Bourbon-baked salmon for Lucy; steaks and more for Kris, Dingdong, Manny and JinkeeBy Marge C. Enriquez
Philippine Daily Inquirer
The baked salmon’s crust was crispy, sweetened with caramel and glazed with bourbon whisky for a slight tang.
Rep. Lucy Torres Gomez was so pleased with the bourbon-baked salmon at Cru, Manila Marriott’s steakhouse, that she was given a private class on how to make it.
“It’s one of those dishes that people talk about,” says Marriott’s executive chef Meik Brammer. “And it’s the crème dela crème who decide what’s a good steakhouse.”
Cru is one of the power places in the restaurant scene. A shelf is filled with metal plaques of regular patrons such as taipan Andrew Tan, scion Kevin Tan, philanthropist Nedy Tantoco and Ilocos Sur Gov. Chavit Singson. President Aquino has had repeat visits. Former first lady Imelda Marcos, Kris Aquino, Dingdong Dantes, Manny and Jinkee Pacquiao are red meat lovers.
As in most steakhouses, the chef brags about the steaks. “The US steak has the best flavor. Their cows run happily in big farms and they eat fresh grass feeds. The Filipinos love the Australian rib eye because it has nice fat in the middle. Then there’s the Australian Tajima Wagyu, which is softer, juicier and has more fat,” says Brammer.
As soon as the plate is served, one sniffs the piquant top note of its char and the subtle undertones of aging. A spectrum of textures unfolds on the palate: crunchy at edges, soft at the bone and a little sogginess from the juices.
For grilled versions, the steaks have a robust, mildly salty and peppery crust that enhances the deep flavors of the beef. Cru is said to have a “secret weapon,” but the restaurant is mum about the Cru 14, a butter-based formula of several ingredients used as a post marinade.
A steakhouse is not without the classic Surf and Turf. Cru’s version is Australian grain-fed Angus tenderloin with Asian tiger prawns and portobello mushrooms, plus whipped potato on red wine jus.
Another specialty, the 350-gram US prime rib eye, comes with a black pepper sauce and luxurious side dishes of black truffle risotto and steamed broccoli with truffle paste. Or, you can ask for the usual suspects—golden hand-cut chips or spicy wedges.
Aside from rib eye, guests can have their choice cuts such as the wide porterhouse that’s grilled to the bone, or the tenderloin and strip loin that are sweet and pink beneath the crust.
It’s not just the steak that’s drawing crowds. Cru’s chefs can express their creativity through contemporary plates.
“For some, the steaks, side dishes, potato and vegetable seem too much. Better to have one plate—an easy dish,” says Brammer.
Grilled chicken breast is one of the star dishes. “As there are many chicken restaurants, it was difficult for my chef and I to create a dish. The chicken has a peppery crust that goes with the creamy mashed potato,” says Brammer.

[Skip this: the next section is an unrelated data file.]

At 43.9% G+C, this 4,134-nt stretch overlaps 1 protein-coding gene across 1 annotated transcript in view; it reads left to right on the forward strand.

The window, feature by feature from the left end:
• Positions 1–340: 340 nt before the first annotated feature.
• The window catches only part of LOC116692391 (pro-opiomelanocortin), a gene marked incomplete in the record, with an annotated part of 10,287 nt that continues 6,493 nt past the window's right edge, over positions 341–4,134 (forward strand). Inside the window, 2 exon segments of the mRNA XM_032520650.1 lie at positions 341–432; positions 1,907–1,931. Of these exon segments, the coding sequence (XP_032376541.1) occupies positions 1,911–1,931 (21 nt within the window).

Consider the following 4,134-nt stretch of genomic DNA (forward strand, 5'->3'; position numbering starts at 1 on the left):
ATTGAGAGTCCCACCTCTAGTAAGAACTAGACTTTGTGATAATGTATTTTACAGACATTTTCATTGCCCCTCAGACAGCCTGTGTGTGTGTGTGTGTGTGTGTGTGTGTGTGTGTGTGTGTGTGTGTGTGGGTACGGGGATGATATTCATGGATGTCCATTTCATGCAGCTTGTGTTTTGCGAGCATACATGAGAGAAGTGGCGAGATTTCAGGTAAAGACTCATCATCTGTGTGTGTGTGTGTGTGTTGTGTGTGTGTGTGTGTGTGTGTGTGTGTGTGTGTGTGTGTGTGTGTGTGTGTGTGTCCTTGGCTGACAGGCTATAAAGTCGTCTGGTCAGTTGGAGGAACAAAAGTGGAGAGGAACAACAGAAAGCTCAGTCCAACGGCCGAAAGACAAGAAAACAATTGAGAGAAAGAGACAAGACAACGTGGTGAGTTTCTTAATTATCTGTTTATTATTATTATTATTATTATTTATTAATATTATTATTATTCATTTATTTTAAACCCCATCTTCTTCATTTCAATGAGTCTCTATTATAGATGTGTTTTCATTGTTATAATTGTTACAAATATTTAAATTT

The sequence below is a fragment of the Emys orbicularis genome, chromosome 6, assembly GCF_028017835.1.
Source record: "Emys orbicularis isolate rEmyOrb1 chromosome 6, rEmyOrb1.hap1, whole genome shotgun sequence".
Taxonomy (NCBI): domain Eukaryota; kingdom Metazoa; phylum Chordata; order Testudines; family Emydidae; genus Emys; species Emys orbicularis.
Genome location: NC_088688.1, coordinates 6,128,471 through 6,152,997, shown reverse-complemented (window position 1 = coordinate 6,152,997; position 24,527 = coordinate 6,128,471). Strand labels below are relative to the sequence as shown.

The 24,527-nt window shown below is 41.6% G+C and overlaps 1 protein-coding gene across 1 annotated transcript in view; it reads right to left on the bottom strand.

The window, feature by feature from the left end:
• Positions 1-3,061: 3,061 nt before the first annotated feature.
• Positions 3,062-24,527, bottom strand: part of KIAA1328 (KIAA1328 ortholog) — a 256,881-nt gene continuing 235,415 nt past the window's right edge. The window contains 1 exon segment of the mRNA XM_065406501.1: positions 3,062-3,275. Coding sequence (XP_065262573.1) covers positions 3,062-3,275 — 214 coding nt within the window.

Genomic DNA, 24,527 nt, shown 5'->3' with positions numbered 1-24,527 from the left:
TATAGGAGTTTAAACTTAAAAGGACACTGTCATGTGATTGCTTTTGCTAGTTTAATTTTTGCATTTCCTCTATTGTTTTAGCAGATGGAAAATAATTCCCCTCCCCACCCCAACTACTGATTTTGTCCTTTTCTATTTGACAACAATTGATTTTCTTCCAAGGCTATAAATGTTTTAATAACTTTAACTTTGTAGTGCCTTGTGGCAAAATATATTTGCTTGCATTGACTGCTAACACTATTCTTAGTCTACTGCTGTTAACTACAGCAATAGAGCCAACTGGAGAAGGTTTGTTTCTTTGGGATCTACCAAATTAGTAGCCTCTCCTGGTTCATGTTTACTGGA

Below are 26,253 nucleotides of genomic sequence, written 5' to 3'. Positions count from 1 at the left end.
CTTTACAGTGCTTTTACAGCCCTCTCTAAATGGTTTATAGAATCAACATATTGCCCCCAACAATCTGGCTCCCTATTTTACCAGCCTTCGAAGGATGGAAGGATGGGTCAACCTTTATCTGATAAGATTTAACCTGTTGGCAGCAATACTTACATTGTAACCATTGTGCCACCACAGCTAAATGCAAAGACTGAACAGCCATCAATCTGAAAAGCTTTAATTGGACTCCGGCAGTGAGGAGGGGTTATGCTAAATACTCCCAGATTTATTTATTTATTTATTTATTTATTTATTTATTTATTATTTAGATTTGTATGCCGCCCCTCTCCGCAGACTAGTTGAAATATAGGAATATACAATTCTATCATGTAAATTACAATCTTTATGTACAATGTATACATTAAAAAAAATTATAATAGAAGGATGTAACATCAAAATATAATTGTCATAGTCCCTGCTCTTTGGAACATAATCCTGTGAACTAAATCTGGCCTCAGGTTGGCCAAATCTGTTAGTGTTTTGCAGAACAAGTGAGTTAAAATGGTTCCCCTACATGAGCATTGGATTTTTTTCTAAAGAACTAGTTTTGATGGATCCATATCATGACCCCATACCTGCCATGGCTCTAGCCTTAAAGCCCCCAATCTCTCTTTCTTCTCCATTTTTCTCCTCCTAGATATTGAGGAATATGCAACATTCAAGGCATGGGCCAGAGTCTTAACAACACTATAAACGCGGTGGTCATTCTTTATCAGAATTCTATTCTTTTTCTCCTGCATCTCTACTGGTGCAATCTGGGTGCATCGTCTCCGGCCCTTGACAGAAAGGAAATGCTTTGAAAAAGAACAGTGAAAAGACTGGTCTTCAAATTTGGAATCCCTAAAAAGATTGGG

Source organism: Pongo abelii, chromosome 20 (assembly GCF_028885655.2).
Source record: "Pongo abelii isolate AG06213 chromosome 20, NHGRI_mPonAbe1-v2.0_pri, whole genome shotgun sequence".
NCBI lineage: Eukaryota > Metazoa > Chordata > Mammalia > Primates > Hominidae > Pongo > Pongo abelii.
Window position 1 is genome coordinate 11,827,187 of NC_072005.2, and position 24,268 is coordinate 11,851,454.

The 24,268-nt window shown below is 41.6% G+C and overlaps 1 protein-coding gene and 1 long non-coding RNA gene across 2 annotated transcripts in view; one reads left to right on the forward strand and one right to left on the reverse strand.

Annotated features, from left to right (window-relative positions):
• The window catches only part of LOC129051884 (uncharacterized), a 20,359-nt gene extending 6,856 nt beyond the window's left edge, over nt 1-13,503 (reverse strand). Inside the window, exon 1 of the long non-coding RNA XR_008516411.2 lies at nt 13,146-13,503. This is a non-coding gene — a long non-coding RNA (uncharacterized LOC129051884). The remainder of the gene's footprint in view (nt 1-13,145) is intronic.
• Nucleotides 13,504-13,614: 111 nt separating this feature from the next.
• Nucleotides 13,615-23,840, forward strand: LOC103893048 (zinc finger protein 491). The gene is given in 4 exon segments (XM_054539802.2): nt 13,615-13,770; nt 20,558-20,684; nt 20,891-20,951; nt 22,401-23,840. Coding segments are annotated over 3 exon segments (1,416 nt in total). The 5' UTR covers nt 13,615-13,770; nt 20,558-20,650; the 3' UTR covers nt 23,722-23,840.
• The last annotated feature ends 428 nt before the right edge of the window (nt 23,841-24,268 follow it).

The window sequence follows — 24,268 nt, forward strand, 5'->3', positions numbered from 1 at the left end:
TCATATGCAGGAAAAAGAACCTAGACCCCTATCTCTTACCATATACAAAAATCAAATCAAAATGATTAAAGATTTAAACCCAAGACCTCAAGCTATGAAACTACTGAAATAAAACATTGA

For starters, Brammer suggests a cold seafood platter of king crab, slipper and jumbo tiger prawns, slowly poached to retain their softness. The seafoods are mildly flavored with lemon juice and wine and spiked with cocktail sauce and jalapeño salsa. Beneath their shells are tender meat.
Feeling indulgent? The seared foie gras is made with pan-seared seasoning and served with toasted brioche, grape relish and mango salve to balance the richness of the foie gras.
A healthier alternative—the spinach salad drizzled with light balsamic vinaigrette—is enclosed in a crispy baked parmesan basket. The plate is adorned with orange, cherry tomato, walnuts and gorgonzola cheese for a slight aged flavor.
“Every day we search for the right product. My seafood supplier is not always the same. I make sure my suppliers are on a daily waiting list. I check the standard or products to pick the best spinach, tomato and arugula,” maintains Brammer.
It’s also good to know that the restaurant uses organic vegetables and free-range poultry.
For dessert, it boasts of the fluffiest soufflé and crepe suzettes.
Brammer adds that he “deconstructed” the tiramisu. Instead of a mush of cream with lady fingers and dustings of chocolate, he toyed with layers of espresso-soaked sponge cake, sprinkled with rum and filled with sweetened mascarpone. Curls of chocolate lend an artistic touch.
“I pulled everything apart and put everything together again,” he says.
One of Cru’s innovations is chocolate ganache, formed into a dome that covers gianduja or sweet chocolate and hazelnut paste. Raspberry and chocolate fudge intensify the ecstasy.
“We do everything to make everyone happy. At night, we take the menu away and say, ‘Let me cook something especially for you!’” says Brammer.
Call Manila Marriott at 988-9999.
PHOTOS BY NELSON MATAWARAN